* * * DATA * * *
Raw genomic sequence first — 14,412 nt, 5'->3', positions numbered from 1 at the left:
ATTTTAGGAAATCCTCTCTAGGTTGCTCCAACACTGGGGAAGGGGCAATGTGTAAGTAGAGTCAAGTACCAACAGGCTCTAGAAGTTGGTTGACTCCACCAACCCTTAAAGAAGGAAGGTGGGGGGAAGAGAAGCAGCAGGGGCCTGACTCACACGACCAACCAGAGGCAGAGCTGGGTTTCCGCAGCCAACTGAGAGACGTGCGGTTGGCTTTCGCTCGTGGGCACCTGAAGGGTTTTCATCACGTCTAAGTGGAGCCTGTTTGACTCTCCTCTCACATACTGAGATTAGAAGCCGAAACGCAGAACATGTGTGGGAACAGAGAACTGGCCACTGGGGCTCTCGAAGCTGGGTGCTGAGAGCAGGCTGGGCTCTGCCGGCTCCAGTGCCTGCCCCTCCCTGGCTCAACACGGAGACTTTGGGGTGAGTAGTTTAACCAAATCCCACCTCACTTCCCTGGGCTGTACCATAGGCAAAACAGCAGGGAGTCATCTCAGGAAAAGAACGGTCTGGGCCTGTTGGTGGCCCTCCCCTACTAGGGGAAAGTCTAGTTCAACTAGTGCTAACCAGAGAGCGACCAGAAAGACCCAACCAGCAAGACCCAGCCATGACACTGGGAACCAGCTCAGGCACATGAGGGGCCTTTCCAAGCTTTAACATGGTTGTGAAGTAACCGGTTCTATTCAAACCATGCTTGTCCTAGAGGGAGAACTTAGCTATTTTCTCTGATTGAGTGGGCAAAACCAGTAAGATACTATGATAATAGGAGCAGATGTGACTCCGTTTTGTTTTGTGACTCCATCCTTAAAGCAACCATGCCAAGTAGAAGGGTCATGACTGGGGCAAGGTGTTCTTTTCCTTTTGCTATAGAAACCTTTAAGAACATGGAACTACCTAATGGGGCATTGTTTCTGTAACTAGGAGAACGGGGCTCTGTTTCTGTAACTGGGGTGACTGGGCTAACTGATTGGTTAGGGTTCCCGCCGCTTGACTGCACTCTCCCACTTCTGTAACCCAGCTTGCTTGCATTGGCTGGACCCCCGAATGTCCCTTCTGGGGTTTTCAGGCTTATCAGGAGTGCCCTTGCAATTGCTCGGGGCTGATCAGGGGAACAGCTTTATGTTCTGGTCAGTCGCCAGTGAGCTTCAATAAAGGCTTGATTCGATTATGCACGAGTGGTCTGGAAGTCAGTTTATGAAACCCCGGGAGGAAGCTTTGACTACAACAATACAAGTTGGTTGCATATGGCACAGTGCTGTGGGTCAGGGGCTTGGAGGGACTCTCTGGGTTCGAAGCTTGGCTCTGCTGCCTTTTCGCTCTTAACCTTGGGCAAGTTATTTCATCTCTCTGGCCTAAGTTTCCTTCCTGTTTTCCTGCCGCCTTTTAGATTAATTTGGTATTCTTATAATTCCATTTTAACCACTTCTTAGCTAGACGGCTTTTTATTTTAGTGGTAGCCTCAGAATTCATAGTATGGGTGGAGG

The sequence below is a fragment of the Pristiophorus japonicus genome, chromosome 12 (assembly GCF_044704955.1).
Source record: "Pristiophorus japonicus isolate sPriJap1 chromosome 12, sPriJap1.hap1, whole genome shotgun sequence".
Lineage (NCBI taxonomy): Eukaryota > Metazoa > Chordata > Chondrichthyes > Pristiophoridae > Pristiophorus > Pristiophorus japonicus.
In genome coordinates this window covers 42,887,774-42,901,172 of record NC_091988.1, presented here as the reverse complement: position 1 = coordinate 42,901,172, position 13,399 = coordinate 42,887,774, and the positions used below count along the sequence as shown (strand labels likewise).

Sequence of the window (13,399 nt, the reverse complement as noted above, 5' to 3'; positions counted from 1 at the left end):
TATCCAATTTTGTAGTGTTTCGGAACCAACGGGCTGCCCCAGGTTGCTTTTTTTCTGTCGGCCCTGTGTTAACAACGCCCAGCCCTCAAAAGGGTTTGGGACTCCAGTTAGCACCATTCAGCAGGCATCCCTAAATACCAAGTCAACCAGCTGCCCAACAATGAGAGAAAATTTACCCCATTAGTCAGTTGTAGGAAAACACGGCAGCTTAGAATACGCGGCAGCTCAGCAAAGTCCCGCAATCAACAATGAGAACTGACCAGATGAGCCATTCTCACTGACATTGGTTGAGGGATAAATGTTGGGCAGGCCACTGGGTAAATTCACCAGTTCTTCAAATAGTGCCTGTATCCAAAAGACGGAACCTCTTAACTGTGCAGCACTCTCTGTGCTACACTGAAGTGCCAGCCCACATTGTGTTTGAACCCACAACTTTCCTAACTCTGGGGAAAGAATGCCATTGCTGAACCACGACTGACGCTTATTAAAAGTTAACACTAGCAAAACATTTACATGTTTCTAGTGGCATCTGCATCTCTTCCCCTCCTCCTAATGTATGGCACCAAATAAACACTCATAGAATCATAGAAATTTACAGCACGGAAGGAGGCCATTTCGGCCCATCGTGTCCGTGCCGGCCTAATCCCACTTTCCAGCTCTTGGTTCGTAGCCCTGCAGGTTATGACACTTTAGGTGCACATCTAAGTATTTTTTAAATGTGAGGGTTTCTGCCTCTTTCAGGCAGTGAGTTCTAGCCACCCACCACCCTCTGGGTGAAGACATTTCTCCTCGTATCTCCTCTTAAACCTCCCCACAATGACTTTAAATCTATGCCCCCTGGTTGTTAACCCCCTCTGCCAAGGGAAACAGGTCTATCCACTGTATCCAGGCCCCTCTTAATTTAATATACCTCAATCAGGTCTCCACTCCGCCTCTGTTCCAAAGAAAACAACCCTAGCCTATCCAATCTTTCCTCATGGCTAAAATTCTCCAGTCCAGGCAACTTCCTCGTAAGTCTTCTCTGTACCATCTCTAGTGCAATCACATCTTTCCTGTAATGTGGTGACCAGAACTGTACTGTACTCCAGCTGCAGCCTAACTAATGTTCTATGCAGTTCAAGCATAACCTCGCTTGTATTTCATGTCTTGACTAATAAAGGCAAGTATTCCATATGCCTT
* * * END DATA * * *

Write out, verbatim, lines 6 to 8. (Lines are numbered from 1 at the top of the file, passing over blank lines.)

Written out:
In genome coordinates this window covers 42,887,774-42,901,172 of record NC_091988.1, presented here as the reverse complement: position 1 = coordinate 42,901,172, position 13,399 = coordinate 42,887,774, and the positions used below count along the sequence as shown (strand labels likewise).

Sequence of the window (13,399 nt, the reverse complement as noted above, 5' to 3'; positions counted from 1 at the left end):
TATCCAATTTTGTAGTGTTTCGGAACCAACGGGCTGCCCCAGGTTGCTTTTTTTCTGTCGGCCCTGTGTTAACAACGCCCAGCCCTCAAAAGGGTTTGGGACTCCAGTTAGCACCATTCAGCAGGCATCCCTAAATACCAAGTCAACCAGCTGCCCAACAATGAGAGAAAATTTACCCCATTAGTCAGTTGTAGGAAAACACGGCAGCTTAGAATACGCGGCAGCTCAGCAAAGTCCCGCAATCAACAATGAGAACTGACCAGATGAGCCATTCTCACTGACATTGGTTGAGGGATAAATGTTGGGCAGGCCACTGGGTAAATTCACCAGTTCTTCAAATAGTGCCTGTATCCAAAAGACGGAACCTCTTAACTGTGCAGCACTCTCTGTGCTACACTGAAGTGCCAGCCCACATTGTGTTTGAACCCACAACTTTCCTAACTCTGGGGAAAGAATGCCATTGCTGAACCACGACTGACGCTTATTAAAAGTTAACACTAGCAAAACATTTACATGTTTCTAGTGGCATCTGCATCTCTTCCCCTCCTCCTAATGTATGGCACCAAATAAACACTCATAGAATCATAGAAATTTACAGCACGGAAGGAGGCCATTTCGGCCCATCGTGTCCGTGCCGGCCTAATCCCACTTTCCAGCTCTTGGTTCGTAGCCCTGCAGGTTATGACACTTTAGGTGCACATCTAAGTATTTTTTAAATGTGAGGGTTTCTGCCTCTTTCAGGCAGTGAGTTCTAGCCACCCACCACCCTCTGGGTGAAGACATTTCTCCTCGTATCTCCTCTTAAACCTCCCCACAATGACTTTAAATCTATGCCCCCTGGTTGTTAACCCCCTCTGCCAAGGGAAACAGGTCTATCCACTGTATCCAGGCCCCTCTTAATTTAATATACCTCAATCAGGTCTCCACTCCGCCTCTGTTCCAAAGAAAACAACCCTAGCCTATCCAATCTTTCCTCATGGCTAAAATTCTCCAGTCCAGGCAACTTCCTCGTAAGTCTTCTCTGTACCATCTCTAGTGCAATCACATCTTTCCTGTAATGTGGTGACCAGAACTGTACTGTACTCCAGCTGCAGCCTAACTAATGTTCTATGCAGTTCAAGCATAACCTCGCTTGTATTTCATGTCTTGACTAATAAAGGCAAGTATTCCATATGCCTT